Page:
Randle's solo dance for C's
"Less risk of injury," said Randle. "There’s no me being afraid of competing. I think guys know that competing is what I do."
The 6-foot-9 Randle is one of the draft's most intriguing players. Back at the start of the college season, he was in the conversation with Andrew Wiggins and Jabari Parker as potential top picks, but soon saw Kansas big man Joel Embiid take his spot. Now Randle seems to project as more of a mid-lottery guy and you can't help but wonder if the concerns about his foot might leave prospective teams even more hesitant.
So what was Randle trying to show during his morning workout with the Celtics, who own picks Nos. 6 and 17 in this year's draft?
"Just that, if I come here, I’m going to give my all," he said. "I’m going to compete and do the best I can. Especially with these guys. They know what you can do, they know the type of player you can be. But I just try to be myself. I think off the court, them seeing what kind of person you are. The character that you have is the most important thing. They’ve done their job all year, scouting what type of player you are."
Randle's visit comes at the tail end of a week in which the Celtics auditioned many of the top names expected to be available at No. 6. Both Noah Vonleh and Aaron Gordon, two of the other power forward types that could be in the mix when Boston is first on the clock, elected to go through group workouts. Friday's six-man session featured six first-rounders, including five players with lottery potential in Oklahoma State's Marcus Smart, Michigan's Nik Stauskas, Michigan State's Gary Harris, UCLA's Zach LaVine, and Louisiana-Lafayette's Elfrid Payton. Randle worked out before the group took the floor.
Celtics coach Brad Stevens, who has led the team's pre-draft workouts, said it can actually be a little tougher on players to go through an individual session.
"I think it’s harder for the player because everybody is just sitting around watching one guy instead of six, [when in a group] at least there’s somebody else out there with you," said Stevens. "But I thought he did a good job. Julius -- and I sat with him in Chicago as well -- he’s a very mature kid and works the right way. He’s maybe a guy that’s going to be good for a long time. He did a good job today."
Added Stevens: "Obviously, a big strong guy, is very, very quick, light on his feet. By the time it’s all said and done, I think he’s going to have NBA 3-point range. I think he’s going to be a really good player, obviously. I’m not telling anybody anything they don’t know."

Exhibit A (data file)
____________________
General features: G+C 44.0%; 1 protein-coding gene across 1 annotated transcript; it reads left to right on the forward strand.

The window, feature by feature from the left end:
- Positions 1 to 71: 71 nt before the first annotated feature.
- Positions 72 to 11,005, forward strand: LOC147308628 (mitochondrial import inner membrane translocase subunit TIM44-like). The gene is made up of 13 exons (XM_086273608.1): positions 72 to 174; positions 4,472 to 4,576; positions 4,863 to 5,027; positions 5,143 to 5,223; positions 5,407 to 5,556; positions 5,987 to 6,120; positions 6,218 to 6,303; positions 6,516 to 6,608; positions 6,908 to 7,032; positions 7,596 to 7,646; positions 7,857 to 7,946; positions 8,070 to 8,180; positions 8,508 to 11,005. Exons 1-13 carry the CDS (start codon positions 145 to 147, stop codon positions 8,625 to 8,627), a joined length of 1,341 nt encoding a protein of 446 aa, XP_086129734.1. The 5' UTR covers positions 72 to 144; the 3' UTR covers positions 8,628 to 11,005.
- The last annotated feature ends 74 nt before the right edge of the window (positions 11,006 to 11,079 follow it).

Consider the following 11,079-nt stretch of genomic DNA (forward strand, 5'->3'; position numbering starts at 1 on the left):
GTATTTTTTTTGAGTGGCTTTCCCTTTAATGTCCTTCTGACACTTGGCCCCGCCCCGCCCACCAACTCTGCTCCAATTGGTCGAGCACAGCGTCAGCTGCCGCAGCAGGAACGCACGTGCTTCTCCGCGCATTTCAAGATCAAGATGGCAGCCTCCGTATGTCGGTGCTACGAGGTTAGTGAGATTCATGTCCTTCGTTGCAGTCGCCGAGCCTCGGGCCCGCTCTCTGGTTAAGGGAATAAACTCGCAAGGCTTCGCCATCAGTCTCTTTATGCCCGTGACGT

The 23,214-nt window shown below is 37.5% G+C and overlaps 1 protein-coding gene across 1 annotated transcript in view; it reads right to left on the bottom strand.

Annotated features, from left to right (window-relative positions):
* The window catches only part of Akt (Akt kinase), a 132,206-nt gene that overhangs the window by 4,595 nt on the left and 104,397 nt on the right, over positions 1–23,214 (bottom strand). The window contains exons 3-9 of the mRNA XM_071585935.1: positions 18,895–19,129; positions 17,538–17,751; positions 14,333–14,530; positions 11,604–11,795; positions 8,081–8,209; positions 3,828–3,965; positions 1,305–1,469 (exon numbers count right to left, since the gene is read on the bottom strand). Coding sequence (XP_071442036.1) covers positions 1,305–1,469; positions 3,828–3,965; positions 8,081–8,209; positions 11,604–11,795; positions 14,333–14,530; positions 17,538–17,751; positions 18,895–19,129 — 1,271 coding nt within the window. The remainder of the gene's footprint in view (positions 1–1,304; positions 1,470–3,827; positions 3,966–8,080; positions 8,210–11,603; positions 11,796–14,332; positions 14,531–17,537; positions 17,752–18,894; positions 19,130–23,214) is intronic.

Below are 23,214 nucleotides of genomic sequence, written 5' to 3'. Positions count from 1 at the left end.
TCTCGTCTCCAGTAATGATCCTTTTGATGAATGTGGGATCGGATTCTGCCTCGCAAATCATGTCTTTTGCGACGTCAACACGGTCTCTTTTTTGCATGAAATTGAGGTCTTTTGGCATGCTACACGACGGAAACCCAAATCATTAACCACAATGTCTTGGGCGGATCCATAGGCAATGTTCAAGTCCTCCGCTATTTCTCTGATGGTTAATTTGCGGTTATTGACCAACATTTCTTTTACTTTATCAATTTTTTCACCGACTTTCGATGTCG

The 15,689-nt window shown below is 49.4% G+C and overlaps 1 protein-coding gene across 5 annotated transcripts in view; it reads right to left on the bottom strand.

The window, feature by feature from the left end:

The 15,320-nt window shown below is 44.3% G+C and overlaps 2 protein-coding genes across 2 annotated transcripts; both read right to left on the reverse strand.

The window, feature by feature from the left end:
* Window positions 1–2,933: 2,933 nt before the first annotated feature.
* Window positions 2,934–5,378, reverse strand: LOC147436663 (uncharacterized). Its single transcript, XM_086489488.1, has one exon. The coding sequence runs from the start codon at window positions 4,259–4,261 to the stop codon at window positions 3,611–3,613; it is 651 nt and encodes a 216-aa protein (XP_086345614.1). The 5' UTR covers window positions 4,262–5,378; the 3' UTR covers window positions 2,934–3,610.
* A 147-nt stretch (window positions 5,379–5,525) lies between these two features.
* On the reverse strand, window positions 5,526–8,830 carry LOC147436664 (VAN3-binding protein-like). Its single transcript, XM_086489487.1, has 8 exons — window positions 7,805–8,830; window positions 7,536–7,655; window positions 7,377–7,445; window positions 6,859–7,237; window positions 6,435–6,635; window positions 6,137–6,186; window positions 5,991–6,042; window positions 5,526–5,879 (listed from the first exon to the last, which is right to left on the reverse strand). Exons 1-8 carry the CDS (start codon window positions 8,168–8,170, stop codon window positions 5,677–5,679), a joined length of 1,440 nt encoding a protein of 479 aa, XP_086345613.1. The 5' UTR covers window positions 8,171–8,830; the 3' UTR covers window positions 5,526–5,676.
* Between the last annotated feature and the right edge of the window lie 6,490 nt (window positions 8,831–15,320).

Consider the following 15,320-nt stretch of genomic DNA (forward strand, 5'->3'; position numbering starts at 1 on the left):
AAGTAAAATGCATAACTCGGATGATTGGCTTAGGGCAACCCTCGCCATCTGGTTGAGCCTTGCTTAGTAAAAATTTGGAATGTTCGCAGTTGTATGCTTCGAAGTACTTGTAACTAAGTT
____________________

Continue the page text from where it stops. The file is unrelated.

Stevens said that Randle got full clearance from the Celtics' team doctors and showed no signs of any issues with his right foot during the workout.
The book on Randle is that he's a versatile power forward with an NBA body who is able to play with his back-to-the-basket. Questions arise with his jump shot and defense. Randle said he doesn't concern himself with expert projections or those that nitpick his game.
"I go out there and I let my game do the talking," said Randle. "There’s no point of saying anything. At the end of the day, you have to go out there, you have to put your shoes, your jersey, and your shorts on the same way and you have to produce. Projections and potential and all that stuff, all I can do is go out there and work hard and produce."
Randle said he had a brief chat with Celtics captain Rajon Rondo, another Kentucky product, noting that he likes Rondo's competitiveness and "would love to play with him."
What advice did Rondo dispense to Randle?
"He just told me to be myself, to enjoy the process," said Randle. "A 19-year-old kid going through this, it can be a lot. But just to really enjoy the process and have fun with it and don’t let outside distractions take away from the joy of the process. That’s what I’ve been trying to do, that’s what my family has told me to do. That’s what I’m going to continue to do."
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